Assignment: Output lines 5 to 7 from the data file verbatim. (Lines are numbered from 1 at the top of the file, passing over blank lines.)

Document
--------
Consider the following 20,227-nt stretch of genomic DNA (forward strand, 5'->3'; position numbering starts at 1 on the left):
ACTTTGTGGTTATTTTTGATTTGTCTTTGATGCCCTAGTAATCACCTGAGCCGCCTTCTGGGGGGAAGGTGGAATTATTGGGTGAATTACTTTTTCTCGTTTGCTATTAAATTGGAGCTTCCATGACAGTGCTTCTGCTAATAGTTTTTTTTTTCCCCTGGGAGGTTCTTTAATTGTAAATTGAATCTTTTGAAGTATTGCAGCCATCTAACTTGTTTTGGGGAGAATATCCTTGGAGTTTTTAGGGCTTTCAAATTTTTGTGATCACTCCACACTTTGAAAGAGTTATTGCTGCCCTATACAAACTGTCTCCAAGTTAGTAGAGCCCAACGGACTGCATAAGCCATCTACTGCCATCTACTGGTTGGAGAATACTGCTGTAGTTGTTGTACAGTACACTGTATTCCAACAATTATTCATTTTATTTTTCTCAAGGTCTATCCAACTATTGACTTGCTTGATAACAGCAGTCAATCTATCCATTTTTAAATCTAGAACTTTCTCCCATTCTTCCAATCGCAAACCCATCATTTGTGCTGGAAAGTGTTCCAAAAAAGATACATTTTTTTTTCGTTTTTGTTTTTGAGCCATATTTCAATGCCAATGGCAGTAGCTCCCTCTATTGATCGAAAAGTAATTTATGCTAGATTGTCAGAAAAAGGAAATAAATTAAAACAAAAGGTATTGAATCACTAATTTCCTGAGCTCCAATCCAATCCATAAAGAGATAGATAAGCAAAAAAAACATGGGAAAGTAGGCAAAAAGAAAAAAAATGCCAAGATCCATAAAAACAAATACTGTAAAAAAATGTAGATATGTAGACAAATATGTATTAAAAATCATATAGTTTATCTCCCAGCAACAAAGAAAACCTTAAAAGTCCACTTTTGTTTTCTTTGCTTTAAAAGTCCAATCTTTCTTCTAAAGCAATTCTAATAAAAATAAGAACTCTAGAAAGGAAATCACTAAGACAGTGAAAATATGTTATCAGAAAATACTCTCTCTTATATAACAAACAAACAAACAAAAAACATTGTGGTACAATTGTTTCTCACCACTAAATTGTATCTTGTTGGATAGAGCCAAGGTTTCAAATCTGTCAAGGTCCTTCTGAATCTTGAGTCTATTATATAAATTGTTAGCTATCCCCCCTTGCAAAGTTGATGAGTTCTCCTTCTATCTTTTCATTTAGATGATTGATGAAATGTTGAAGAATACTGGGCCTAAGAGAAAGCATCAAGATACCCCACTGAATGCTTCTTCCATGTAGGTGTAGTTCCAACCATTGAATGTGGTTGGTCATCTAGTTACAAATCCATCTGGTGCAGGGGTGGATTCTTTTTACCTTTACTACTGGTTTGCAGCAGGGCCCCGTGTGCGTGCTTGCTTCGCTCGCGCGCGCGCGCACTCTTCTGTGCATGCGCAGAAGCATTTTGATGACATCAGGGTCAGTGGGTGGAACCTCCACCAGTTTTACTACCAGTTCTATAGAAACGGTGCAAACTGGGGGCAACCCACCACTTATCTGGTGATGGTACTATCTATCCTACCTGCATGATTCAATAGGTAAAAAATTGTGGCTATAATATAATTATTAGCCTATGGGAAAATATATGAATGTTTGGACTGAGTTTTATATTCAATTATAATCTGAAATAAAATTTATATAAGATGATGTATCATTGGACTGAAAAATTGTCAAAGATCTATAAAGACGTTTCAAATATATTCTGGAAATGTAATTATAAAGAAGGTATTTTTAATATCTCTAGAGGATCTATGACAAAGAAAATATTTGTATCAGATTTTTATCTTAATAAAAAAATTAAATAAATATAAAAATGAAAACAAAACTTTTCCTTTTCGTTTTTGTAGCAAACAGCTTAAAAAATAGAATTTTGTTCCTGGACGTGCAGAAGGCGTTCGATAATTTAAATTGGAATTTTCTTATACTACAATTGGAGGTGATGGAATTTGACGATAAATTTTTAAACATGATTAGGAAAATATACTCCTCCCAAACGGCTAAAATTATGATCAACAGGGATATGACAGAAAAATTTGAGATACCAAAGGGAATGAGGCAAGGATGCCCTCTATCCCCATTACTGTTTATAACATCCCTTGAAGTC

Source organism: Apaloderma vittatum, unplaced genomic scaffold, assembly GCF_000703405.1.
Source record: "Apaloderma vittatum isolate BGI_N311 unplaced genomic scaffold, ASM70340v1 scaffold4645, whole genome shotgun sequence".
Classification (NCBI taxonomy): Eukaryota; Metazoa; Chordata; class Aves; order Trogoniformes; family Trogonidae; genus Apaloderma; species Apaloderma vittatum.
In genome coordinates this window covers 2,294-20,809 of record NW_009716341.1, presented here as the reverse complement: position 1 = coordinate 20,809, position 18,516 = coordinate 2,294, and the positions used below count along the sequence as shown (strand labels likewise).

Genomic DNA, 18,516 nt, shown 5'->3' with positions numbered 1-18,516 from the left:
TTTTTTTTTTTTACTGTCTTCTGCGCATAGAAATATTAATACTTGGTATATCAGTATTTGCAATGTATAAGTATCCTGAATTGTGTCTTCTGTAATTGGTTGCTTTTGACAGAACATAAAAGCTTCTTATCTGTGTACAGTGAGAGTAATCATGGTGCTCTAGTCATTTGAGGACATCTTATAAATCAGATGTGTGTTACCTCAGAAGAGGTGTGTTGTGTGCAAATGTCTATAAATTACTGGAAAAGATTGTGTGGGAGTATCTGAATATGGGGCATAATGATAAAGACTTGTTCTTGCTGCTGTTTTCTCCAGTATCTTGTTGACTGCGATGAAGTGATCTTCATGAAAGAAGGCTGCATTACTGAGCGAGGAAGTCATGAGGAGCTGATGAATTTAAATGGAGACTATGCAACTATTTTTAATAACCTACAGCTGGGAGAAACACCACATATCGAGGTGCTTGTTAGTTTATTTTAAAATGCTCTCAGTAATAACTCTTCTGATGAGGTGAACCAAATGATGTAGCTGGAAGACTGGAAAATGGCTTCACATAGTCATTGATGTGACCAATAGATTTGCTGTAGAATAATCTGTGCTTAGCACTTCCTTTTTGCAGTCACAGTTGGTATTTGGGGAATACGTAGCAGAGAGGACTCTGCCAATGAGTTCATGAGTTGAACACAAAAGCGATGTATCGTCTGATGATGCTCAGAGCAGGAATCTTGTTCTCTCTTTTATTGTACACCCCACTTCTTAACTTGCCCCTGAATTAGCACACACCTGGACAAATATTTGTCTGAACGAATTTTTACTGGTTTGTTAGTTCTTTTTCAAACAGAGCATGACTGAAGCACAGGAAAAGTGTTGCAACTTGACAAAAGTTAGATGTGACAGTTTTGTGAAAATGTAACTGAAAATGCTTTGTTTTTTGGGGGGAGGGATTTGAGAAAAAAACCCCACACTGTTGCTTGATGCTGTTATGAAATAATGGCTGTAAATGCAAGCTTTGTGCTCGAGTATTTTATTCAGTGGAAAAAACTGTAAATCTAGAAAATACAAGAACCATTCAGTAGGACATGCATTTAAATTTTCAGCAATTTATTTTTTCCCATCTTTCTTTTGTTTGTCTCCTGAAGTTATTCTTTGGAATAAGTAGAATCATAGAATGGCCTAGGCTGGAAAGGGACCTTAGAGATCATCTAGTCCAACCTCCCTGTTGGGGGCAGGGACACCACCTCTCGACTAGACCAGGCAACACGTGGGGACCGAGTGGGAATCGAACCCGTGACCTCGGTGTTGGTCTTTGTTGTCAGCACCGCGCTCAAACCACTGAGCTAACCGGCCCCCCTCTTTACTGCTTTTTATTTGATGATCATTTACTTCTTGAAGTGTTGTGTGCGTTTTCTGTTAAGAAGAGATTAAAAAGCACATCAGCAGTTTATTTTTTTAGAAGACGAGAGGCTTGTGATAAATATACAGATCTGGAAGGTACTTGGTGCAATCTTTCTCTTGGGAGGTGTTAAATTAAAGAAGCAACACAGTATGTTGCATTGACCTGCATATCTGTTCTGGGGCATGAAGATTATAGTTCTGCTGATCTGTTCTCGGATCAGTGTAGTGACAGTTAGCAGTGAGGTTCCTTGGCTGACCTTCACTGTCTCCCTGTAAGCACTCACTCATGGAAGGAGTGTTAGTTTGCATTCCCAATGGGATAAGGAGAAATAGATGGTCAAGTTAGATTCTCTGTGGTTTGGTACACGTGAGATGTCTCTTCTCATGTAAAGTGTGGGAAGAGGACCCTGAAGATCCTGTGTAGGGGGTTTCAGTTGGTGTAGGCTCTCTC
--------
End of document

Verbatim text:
Classification (NCBI taxonomy): Eukaryota; Metazoa; Chordata; class Aves; order Trogoniformes; family Trogonidae; genus Apaloderma; species Apaloderma vittatum.
In genome coordinates this window covers 2,294-20,809 of record NW_009716341.1, presented here as the reverse complement: position 1 = coordinate 20,809, position 18,516 = coordinate 2,294, and the positions used below count along the sequence as shown (strand labels likewise).

Genomic DNA, 18,516 nt, shown 5'->3' with positions numbered 1-18,516 from the left: